ABS, we’re all familiar with it and the benefits it brings to riders on the road, especially beginner riders who are only just getting a feel for the brake lever and pedal. However, until now, not all new bikes, particularly in the US, come equipped with this safety feature. A recent petition from the Insurance Institute for Highway Safety (IIHS) and Highway Loss Data Institute (HLDI) seeks to change this, however.
The two organizations are lobbying for the mandatory installation of ABS on all brand new motorcycles in the US. Similar to what’s being implemented in other markets, the two organizations believe that ABS has the potential to save lives, especially when it comes to emergency braking scenarios in wet weather conditions. The petition highlights that the US lags behind other countries in this aspect, as until now, ABS has remained an option, even for mid-tier motorcycles. For reference, multiple countries around the world, such as EU member countries, UK, Brazil, and many Asian countries, are already implementing mandatory ABS on all motorcycles.
Indeed, the data speaks for itself. A report by braking industry publication The Brake Report states that motorcycles fitted with ABS have a 22 percent lower fatal crash rate, translating to 20 to 24 percent lower collision insurance claims. Now, should ABS be made mandatory in the US? That answer certainly depends, but from a personal standpoint, I believe that it should, but riders should have the ability to switch it off when necessary.
I’m not going to lie, ABS has saved my ass on multiple occasions – even when I was riding with reasonable caution. All it takes is a person, dog, or other furry animal to jump out in front of you for you to grab a fistfull of brakes and send yourself careening over the bars. Yes, you can train and practice proper braking technique, but putting all this into practice at a moment’s notice is a completely different game. Here in the Philippines, where I’m from, ABS isn’t exactly mandatory, but as a general rule of thumb, all motorcycles 400cc and up come out of the factory with ABS pre-installed.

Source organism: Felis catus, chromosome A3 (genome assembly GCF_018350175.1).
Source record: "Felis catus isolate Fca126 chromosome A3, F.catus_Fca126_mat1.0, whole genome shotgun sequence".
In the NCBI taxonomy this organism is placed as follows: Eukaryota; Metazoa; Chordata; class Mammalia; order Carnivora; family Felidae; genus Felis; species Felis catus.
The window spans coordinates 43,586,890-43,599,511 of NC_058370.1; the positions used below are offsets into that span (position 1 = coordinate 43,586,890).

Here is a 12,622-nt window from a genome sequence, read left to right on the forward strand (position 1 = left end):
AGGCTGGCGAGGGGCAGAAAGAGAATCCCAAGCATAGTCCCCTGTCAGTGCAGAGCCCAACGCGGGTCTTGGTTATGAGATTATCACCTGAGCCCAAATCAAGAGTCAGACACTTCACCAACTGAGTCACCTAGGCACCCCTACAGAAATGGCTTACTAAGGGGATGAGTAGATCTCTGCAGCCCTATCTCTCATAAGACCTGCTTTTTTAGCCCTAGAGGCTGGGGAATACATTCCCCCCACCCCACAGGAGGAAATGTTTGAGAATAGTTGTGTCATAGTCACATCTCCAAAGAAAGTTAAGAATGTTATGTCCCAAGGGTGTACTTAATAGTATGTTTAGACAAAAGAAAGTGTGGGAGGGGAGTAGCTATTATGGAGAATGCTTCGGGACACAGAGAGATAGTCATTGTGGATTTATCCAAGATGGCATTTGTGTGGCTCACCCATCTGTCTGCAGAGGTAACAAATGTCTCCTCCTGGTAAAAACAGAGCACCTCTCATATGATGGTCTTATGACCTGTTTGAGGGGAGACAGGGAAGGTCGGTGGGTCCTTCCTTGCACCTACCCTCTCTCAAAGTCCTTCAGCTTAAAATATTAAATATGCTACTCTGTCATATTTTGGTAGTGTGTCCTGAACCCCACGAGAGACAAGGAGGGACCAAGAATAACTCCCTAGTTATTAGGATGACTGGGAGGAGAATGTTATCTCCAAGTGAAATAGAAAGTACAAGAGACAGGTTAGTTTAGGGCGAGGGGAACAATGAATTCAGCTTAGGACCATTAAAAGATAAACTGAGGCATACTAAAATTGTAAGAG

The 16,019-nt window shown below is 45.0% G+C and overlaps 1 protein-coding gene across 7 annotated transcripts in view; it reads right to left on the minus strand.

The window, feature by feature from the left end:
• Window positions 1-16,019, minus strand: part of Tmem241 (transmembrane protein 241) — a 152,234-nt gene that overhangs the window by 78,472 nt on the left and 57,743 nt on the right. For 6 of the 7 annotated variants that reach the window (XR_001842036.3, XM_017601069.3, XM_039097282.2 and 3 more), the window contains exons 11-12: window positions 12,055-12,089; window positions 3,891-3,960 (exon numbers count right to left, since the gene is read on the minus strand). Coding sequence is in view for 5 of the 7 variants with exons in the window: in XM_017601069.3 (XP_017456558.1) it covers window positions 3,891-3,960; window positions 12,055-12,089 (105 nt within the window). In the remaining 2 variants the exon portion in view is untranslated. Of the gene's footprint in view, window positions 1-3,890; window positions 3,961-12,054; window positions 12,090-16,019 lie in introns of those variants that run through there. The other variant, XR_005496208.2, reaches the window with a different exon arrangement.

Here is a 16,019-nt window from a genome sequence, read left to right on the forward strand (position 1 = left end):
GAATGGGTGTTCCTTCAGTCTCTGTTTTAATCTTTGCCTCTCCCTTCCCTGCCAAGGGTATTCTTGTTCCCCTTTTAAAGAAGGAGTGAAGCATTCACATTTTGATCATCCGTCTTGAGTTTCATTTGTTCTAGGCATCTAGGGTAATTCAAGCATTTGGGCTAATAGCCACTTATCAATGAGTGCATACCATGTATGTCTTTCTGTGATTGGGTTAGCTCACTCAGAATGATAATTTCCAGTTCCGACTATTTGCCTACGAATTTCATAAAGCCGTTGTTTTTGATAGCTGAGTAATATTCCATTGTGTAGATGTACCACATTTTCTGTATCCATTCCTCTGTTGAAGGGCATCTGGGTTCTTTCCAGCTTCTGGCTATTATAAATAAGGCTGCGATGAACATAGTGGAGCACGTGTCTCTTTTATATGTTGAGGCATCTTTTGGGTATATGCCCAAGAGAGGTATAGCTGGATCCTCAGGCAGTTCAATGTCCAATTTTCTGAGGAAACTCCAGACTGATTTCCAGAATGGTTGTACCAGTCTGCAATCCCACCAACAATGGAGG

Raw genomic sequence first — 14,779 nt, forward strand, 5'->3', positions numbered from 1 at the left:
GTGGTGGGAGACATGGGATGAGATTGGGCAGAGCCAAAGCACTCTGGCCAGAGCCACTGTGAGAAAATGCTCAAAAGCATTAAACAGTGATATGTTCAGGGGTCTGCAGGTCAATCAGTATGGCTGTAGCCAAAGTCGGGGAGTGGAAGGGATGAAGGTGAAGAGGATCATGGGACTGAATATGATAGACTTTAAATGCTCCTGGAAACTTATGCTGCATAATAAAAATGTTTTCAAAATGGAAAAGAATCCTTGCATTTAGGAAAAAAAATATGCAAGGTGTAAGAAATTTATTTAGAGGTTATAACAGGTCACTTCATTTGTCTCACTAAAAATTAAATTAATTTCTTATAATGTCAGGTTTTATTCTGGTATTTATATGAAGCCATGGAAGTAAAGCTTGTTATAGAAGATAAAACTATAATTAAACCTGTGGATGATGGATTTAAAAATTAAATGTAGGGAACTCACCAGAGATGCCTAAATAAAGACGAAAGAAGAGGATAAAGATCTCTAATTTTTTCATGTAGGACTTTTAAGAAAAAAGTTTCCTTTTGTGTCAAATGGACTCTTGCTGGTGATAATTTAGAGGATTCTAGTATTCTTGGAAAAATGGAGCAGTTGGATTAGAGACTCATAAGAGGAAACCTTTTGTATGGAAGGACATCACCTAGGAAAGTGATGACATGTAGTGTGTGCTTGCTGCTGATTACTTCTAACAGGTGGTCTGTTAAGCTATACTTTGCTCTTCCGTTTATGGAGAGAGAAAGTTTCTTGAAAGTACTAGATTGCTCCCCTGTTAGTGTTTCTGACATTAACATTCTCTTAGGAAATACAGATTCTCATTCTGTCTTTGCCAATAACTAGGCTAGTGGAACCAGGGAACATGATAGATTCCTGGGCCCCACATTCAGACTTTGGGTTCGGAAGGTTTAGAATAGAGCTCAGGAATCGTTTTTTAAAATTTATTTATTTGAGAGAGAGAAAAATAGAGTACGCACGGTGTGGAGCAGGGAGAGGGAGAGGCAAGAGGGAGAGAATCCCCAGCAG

Of course, we can’t ignore the fact that insurance companies would certainly be all for having mandatory ABS on bikes. This would translate to fewer insurance claims, and at the end of the day, a smaller cashout on the part of insurance providers. It’s also worth noting that in the US, motorcycle manufacturers have voluntarily increased their ABS-equipped offerings. The same article from The Brake Report states that ABS-equipped bikes now comprise 59 percent in 2023, as against a mere 20 percent in 2013.
At the end of the day, ABS was invented and widely accepted all over the world for a reason, and as is the case with most things in life, it’s better to have it and not need it, than need it and not have it. My take is that all bikes are probably better off having ABS as standard, but riders should be able to switch them off. It’s a feature offered on most premium motorcycles nowadays, anyway. After all, this just gives riders with varying skill levels more options when it comes to hitting the open road. Ryan of FortNine proved that, under certain circumstances and with some serious skill, you can actually out-brake ABS.
What do you think? Should all motorcycles in the US come standard with anti-lock brakes?